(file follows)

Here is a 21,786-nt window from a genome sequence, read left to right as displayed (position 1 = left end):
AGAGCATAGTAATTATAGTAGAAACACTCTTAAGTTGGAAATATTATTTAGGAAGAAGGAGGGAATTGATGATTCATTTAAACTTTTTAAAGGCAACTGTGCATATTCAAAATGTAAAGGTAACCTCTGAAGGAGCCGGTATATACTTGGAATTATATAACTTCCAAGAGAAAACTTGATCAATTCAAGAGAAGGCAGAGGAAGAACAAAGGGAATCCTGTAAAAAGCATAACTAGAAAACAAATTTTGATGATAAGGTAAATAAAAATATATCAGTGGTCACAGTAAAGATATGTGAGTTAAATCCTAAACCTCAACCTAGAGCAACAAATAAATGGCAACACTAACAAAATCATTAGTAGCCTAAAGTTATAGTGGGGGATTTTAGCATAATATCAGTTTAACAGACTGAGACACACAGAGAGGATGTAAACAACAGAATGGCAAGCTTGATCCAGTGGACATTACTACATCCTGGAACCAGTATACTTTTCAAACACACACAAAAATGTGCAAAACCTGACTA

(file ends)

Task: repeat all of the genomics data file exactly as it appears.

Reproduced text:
Here is a 21,786-nt window from a genome sequence, read left to right as displayed (position 1 = left end):
AGAGCATAGTAATTATAGTAGAAACACTCTTAAGTTGGAAATATTATTTAGGAAGAAGGAGGGAATTGATGATTCATTTAAACTTTTTAAAGGCAACTGTGCATATTCAAAATGTAAAGGTAACCTCTGAAGGAGCCGGTATATACTTGGAATTATATAACTTCCAAGAGAAAACTTGATCAATTCAAGAGAAGGCAGAGGAAGAACAAAGGGAATCCTGTAAAAAGCATAACTAGAAAACAAATTTTGATGATAAGGTAAATAAAAATATATCAGTGGTCACAGTAAAGATATGTGAGTTAAATCCTAAACCTCAACCTAGAGCAACAAATAAATGGCAACACTAACAAAATCATTAGTAGCCTAAAGTTATAGTGGGGGATTTTAGCATAATATCAGTTTAACAGACTGAGACACACAGAGAGGATGTAAACAACAGAATGGCAAGCTTGATCCAGTGGACATTACTACATCCTGGAACCAGTATACTTTTCAAACACACACAAAAATGTGCAAAACCTGACTA